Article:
Some of our discussions will be aimed at understanding a text and its arguments. But other significant parts of our discussion will be aimed at challenging, appropriating, or evaluating those arguments. This is done simply to get the most out of our engagement with primary sources that are all too easy to dismiss because of their temporal distance, our disciplinary habits, and so forth. This is also done to make you better at scholarly argument. Required Texts: Walter R.

Laurie L. Alan Dundes ed.

Mulhall, S.: Philosophical Myths of the Fall (Paperback and Ebook) | Princeton University Press

Robert A. Segal ed. William G. As such, I expect you to listen attentively while I discuss certain points and to engage in productive, on-topic comments while we are discussing various issues and readings. My observations of your role in the classroom community will constitute your participation grade. Please do not use cell phones or laptops for non-course related uses during class so, no facebooking, email checking, texting, or chatting.


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For each class session save our first meeting , please prepare a reading response paper. These should be pages in length. I will not prepare discussion questions in advance of each class. Instead, I want you to begin to sense the important issues, tensions, and moves in each piece on your own. Your response paper can be your critical response to any part of the assigned reading s for that class. Another way to think of these would be as chances to argumentatively connect a topic in the reading to some other issue of interest to you.

I will evaluate these papers based upon their engagement with substantive points in the reading, as well as the depth of critical thought displayed. Argue something. Try to argue something interesting or important. Also, keep the sort of formal voice you would have in an academic piece—these are not article length pieces, but the sort of critical thinking and argument should be of the same cloth. There will be at most one student discussion leader per session. For that week, this student will not need to prepare a reading response paper. Instead, you will lead a 45 minute discussion presentation.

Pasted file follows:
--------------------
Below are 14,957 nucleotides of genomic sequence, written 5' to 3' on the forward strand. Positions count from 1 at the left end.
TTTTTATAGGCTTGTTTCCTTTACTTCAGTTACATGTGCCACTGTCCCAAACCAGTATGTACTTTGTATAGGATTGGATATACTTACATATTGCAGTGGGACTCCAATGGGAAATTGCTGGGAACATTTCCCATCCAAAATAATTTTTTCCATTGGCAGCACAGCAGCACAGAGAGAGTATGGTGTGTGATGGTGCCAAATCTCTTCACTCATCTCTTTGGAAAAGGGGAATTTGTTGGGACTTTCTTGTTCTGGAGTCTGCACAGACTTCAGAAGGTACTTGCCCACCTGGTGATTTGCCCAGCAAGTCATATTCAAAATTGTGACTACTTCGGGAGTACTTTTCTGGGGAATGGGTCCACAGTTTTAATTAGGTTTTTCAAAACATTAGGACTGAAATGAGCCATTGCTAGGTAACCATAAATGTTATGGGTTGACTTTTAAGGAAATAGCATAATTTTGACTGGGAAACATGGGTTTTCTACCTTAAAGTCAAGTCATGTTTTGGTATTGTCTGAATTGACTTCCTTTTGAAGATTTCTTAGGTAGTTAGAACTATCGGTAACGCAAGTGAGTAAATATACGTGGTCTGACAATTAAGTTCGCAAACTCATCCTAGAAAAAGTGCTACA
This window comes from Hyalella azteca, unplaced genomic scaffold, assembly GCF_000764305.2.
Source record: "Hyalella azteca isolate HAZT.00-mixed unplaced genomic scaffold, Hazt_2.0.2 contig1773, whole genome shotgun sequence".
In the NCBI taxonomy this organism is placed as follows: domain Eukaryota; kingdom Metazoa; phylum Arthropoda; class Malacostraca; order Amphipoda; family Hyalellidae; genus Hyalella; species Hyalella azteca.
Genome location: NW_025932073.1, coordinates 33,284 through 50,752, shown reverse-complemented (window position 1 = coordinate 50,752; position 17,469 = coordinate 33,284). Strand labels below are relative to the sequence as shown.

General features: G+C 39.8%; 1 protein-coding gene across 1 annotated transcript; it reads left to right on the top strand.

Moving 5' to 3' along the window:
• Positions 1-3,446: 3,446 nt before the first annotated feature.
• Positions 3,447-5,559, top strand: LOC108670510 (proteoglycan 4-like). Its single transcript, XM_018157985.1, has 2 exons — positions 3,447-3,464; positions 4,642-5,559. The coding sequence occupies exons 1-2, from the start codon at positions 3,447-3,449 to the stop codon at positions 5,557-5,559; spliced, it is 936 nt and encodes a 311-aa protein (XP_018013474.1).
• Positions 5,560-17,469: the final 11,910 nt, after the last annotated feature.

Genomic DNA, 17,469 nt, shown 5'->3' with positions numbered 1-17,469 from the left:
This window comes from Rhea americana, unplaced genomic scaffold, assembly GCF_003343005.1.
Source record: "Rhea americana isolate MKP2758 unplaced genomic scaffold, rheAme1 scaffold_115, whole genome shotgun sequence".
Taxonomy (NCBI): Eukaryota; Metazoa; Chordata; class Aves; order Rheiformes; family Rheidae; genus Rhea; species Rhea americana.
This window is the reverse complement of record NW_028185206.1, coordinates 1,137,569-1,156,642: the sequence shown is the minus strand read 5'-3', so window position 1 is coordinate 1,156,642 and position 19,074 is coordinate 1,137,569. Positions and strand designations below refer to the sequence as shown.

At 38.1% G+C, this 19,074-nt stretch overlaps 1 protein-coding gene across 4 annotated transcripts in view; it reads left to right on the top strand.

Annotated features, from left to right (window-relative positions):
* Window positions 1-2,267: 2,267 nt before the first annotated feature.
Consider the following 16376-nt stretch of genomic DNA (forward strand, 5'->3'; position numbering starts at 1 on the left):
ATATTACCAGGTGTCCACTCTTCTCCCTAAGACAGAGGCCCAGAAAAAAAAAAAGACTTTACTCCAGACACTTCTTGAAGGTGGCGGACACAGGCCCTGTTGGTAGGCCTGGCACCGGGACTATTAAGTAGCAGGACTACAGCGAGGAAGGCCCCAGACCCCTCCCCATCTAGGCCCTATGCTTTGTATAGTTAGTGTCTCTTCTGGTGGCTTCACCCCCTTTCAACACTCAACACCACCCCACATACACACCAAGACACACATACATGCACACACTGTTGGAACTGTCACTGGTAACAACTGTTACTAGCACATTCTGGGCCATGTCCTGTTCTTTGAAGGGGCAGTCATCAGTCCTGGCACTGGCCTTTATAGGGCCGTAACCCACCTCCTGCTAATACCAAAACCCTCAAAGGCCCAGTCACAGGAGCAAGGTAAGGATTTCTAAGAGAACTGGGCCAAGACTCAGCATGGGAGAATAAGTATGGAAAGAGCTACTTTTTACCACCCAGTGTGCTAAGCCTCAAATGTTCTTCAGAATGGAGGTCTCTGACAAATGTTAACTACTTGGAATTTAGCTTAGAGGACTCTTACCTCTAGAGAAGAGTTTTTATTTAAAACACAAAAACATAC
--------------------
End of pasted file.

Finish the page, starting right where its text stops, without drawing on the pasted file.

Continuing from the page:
You will choose some subset of the assigned readings for that day, present your thoughts on it, and lead a discussion about it. Please bring copies of some sort of outline or summary of your presentation for your classmates.

Kant and Skepticism Princeton Monographs in Philosophy

It is fine if you want to link the reading s in question to larger concerns in rhetoric or to other class readings. Also be prepared to stimulate class discussion for a while. We will start the process of picking days for presentations in the first class session. Each student will write a research paper pages of text dealing with a significant issue relating to course content. This paper must include research outside of assigned course materials and must involve critical reflection and argument. You must inform me in a 2 page document of your proposed topic for feedback on its suitability.

This is your chance to further explore topics broached in class, or to link discussed ideas in myth or narrative to your own areas of study. More details concerning this assignment will follow in class. It would be a good idea to share drafts of your paper with your classmates to get their feedback, although I will not require this.

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Ideally, your final paper should be ready for submission to a regional or national conference in communication studies. Do not feed habits of procrastination, they will turn on you. Using written work submitted in other courses is also not allowed. Disability Statement: Students with disabilities who require special accommodations need to get a letter that documents the disability from the Services for Students with Disabilities area of the Office of the Dean of Students voice or TTY for users who are deaf or hard of hearing.